Postcards from the Train
I’m on an Amtrak sleeper train somewhere between Salt Lake City and San Francisco as I write this; my phone tags “Lovelock, Nevada” as the closest location. Streetlights spill bowls of orange into the dark.
Last night at 11:30 p.m. we boarded the California Zephyr and were led to car 532, room 3. The train pulled away and my friend and I curled up on the bottom bed of our roommette to watch the station move away. I press my nose to the cold glass window, examining shapes cut out of the night by snow, like the way the moonlight cuts shapes into your face.
I wake up for breakfast, stumbling into a four-seater booth with two men we hadn’t met before. Both are lovely. One’s a retired truck driver, the other was on the East Coast for a job interview. I accidentally put butter in my coffee instead of milk.
We’re greeted by the most exquisite sunrise for breakfast–the whole sky ignites into pink. The dry earth, dotted with shrubbery, moves beneath. The tips of snow-capped mountains are the first to feel the sun’s warmth.
We soon discover the observation car, which has blue seats facing out toward the landscape. Flicking through channels, I see snippets, a full tasting board of the landscape: wild horses running, the Sierras, an abandoned trailer park barn, a yellow snowplow with busted windows, the country as it changes from rocky mountains covered in snow, to melting snow around shrubbery, to desert and red weeds.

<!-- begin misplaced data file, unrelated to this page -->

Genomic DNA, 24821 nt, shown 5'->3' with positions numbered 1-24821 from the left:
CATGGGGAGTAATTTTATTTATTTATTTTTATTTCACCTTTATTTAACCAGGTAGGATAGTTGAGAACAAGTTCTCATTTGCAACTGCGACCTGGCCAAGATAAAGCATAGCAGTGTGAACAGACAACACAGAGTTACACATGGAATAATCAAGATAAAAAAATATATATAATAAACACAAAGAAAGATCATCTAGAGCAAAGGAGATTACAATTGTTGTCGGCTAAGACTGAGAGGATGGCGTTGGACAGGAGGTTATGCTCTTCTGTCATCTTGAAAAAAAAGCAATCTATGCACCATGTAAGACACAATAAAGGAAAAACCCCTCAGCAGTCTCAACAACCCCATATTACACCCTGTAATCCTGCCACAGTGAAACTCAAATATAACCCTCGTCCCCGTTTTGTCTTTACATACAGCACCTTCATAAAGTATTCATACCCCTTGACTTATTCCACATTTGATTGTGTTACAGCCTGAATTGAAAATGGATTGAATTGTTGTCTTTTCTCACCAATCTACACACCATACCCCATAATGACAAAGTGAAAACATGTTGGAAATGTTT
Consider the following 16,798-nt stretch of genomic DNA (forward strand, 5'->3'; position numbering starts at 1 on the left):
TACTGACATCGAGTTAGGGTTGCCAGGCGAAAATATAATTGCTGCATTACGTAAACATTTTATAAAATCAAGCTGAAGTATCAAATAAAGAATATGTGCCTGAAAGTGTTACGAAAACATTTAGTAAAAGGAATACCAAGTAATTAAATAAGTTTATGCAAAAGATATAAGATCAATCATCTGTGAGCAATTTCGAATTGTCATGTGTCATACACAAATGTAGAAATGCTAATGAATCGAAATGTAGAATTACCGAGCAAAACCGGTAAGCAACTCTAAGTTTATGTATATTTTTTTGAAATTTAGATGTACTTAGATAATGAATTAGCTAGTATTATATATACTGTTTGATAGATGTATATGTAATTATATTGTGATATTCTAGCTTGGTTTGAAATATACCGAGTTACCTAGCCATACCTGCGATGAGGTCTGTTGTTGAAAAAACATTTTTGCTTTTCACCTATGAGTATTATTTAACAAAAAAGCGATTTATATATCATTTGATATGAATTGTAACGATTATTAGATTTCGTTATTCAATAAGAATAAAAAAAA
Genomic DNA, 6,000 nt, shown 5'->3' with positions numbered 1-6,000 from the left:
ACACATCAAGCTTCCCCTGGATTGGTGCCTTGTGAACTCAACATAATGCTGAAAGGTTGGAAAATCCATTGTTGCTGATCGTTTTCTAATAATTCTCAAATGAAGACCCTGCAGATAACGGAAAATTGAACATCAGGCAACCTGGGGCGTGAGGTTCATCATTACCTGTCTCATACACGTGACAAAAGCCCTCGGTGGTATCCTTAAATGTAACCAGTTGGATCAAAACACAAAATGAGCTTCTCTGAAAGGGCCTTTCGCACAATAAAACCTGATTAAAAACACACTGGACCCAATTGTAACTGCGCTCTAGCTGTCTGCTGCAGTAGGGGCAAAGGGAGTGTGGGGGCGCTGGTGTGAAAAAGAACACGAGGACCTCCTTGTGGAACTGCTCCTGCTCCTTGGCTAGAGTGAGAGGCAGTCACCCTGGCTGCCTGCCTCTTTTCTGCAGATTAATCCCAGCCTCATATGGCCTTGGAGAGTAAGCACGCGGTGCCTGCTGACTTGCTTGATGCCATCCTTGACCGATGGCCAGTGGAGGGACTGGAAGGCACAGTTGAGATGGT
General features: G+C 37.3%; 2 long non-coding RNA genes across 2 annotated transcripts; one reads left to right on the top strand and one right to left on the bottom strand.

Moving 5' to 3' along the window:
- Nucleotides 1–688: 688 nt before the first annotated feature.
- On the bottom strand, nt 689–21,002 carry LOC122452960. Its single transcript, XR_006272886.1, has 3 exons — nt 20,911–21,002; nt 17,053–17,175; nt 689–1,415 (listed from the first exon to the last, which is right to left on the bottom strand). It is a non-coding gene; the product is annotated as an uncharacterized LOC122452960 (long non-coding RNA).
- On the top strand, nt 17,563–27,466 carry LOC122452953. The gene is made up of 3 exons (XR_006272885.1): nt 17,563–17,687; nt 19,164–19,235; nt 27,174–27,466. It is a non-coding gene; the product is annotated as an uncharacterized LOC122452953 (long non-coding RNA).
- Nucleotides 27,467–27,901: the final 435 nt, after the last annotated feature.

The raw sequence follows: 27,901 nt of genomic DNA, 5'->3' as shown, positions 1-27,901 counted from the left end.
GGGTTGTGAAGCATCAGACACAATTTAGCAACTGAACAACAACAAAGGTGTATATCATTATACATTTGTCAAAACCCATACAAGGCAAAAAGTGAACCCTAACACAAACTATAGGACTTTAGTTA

We meet a man with a service dog called Baby. The dog has sullen, smiling eyes and a gentle wag. He’s had her for ten years.
We meet a driver, who passes me in the diner car and, noticing my camera, asks if I’ve taken photos out the back window yet.
“How am I supposed to know unless you tell me?” I say, playing.
He tells me the window of the back of the train is less tinted and happily offers to clean it after the next stop so we can get some shots out the back. His kindness astounds me. He’s the kind of person who makes children believe in magic. I can tell he’s flattered that my enthusiasm matches his.
The man announcing the snack bar is just the same: once every so often you can hear him over the speaker, “White cheddar popcorn! Cups of oodles and oodles and oodles and noodles! Jimmy D. burgers, adult beverages!” and then, always, in a soft whisper, “Thank you. Ice cold beer, ice cold beer.”